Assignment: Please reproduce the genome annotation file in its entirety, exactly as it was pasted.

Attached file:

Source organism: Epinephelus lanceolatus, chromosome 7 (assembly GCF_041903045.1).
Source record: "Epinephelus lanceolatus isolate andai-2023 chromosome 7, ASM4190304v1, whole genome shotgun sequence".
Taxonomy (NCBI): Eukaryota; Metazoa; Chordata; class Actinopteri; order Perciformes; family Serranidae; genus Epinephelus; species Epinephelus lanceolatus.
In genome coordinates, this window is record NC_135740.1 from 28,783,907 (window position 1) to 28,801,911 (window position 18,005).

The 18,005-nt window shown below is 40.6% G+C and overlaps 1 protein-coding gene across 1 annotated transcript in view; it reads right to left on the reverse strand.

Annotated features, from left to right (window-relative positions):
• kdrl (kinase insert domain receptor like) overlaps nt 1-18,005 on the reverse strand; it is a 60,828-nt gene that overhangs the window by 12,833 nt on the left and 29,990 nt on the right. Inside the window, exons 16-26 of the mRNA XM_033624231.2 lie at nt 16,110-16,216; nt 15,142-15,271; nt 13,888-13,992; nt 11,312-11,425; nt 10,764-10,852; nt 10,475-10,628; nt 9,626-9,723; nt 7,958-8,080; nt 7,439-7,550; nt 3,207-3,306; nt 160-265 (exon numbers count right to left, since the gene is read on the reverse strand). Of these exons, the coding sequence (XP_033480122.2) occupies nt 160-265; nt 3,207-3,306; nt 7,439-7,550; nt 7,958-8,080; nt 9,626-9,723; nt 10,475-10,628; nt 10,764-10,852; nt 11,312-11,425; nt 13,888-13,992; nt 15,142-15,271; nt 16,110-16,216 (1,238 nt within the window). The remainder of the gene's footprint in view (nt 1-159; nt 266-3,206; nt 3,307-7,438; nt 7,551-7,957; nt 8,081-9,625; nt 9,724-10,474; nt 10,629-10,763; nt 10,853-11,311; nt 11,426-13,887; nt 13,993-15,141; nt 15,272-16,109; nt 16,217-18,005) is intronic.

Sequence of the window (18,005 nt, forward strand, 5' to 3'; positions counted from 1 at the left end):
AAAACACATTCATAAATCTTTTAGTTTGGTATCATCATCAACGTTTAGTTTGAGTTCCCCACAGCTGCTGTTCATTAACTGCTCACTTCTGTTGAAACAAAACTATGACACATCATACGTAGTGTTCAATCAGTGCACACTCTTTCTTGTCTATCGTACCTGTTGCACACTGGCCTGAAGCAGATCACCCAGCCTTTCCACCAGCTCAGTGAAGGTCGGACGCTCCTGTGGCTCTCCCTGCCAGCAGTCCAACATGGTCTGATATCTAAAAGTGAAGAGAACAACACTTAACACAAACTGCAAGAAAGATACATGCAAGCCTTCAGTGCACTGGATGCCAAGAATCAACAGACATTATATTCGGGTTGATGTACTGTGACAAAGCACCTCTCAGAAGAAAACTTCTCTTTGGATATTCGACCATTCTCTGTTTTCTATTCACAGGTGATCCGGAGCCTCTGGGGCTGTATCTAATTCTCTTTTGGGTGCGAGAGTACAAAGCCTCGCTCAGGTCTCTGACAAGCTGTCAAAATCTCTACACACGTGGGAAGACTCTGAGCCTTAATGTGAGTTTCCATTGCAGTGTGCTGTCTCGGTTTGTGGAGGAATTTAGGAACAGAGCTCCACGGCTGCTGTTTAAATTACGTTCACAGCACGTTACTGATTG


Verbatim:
Source organism: Epinephelus lanceolatus, chromosome 7 (assembly GCF_041903045.1).
Source record: "Epinephelus lanceolatus isolate andai-2023 chromosome 7, ASM4190304v1, whole genome shotgun sequence".
Taxonomy (NCBI): Eukaryota; Metazoa; Chordata; class Actinopteri; order Perciformes; family Serranidae; genus Epinephelus; species Epinephelus lanceolatus.
In genome coordinates, this window is record NC_135740.1 from 28,783,907 (window position 1) to 28,801,911 (window position 18,005).

The 18,005-nt window shown below is 40.6% G+C and overlaps 1 protein-coding gene across 1 annotated transcript in view; it reads right to left on the reverse strand.

Annotated features, from left to right (window-relative positions):
• kdrl (kinase insert domain receptor like) overlaps nt 1-18,005 on the reverse strand; it is a 60,828-nt gene that overhangs the window by 12,833 nt on the left and 29,990 nt on the right. Inside the window, exons 16-26 of the mRNA XM_033624231.2 lie at nt 16,110-16,216; nt 15,142-15,271; nt 13,888-13,992; nt 11,312-11,425; nt 10,764-10,852; nt 10,475-10,628; nt 9,626-9,723; nt 7,958-8,080; nt 7,439-7,550; nt 3,207-3,306; nt 160-265 (exon numbers count right to left, since the gene is read on the reverse strand). Of these exons, the coding sequence (XP_033480122.2) occupies nt 160-265; nt 3,207-3,306; nt 7,439-7,550; nt 7,958-8,080; nt 9,626-9,723; nt 10,475-10,628; nt 10,764-10,852; nt 11,312-11,425; nt 13,888-13,992; nt 15,142-15,271; nt 16,110-16,216 (1,238 nt within the window). The remainder of the gene's footprint in view (nt 1-159; nt 266-3,206; nt 3,307-7,438; nt 7,551-7,957; nt 8,081-9,625; nt 9,724-10,474; nt 10,629-10,763; nt 10,853-11,311; nt 11,426-13,887; nt 13,993-15,141; nt 15,272-16,109; nt 16,217-18,005) is intronic.

Sequence of the window (18,005 nt, forward strand, 5' to 3'; positions counted from 1 at the left end):
AAAACACATTCATAAATCTTTTAGTTTGGTATCATCATCAACGTTTAGTTTGAGTTCCCCACAGCTGCTGTTCATTAACTGCTCACTTCTGTTGAAACAAAACTATGACACATCATACGTAGTGTTCAATCAGTGCACACTCTTTCTTGTCTATCGTACCTGTTGCACACTGGCCTGAAGCAGATCACCCAGCCTTTCCACCAGCTCAGTGAAGGTCGGACGCTCCTGTGGCTCTCCCTGCCAGCAGTCCAACATGGTCTGATATCTAAAAGTGAAGAGAACAACACTTAACACAAACTGCAAGAAAGATACATGCAAGCCTTCAGTGCACTGGATGCCAAGAATCAACAGACATTATATTCGGGTTGATGTACTGTGACAAAGCACCTCTCAGAAGAAAACTTCTCTTTGGATATTCGACCATTCTCTGTTTTCTATTCACAGGTGATCCGGAGCCTCTGGGGCTGTATCTAATTCTCTTTTGGGTGCGAGAGTACAAAGCCTCGCTCAGGTCTCTGACAAGCTGTCAAAATCTCTACACACGTGGGAAGACTCTGAGCCTTAATGTGAGTTTCCATTGCAGTGTGCTGTCTCGGTTTGTGGAGGAATTTAGGAACAGAGCTCCACGGCTGCTGTTTAAATTACGTTCACAGCACGTTACTGATTG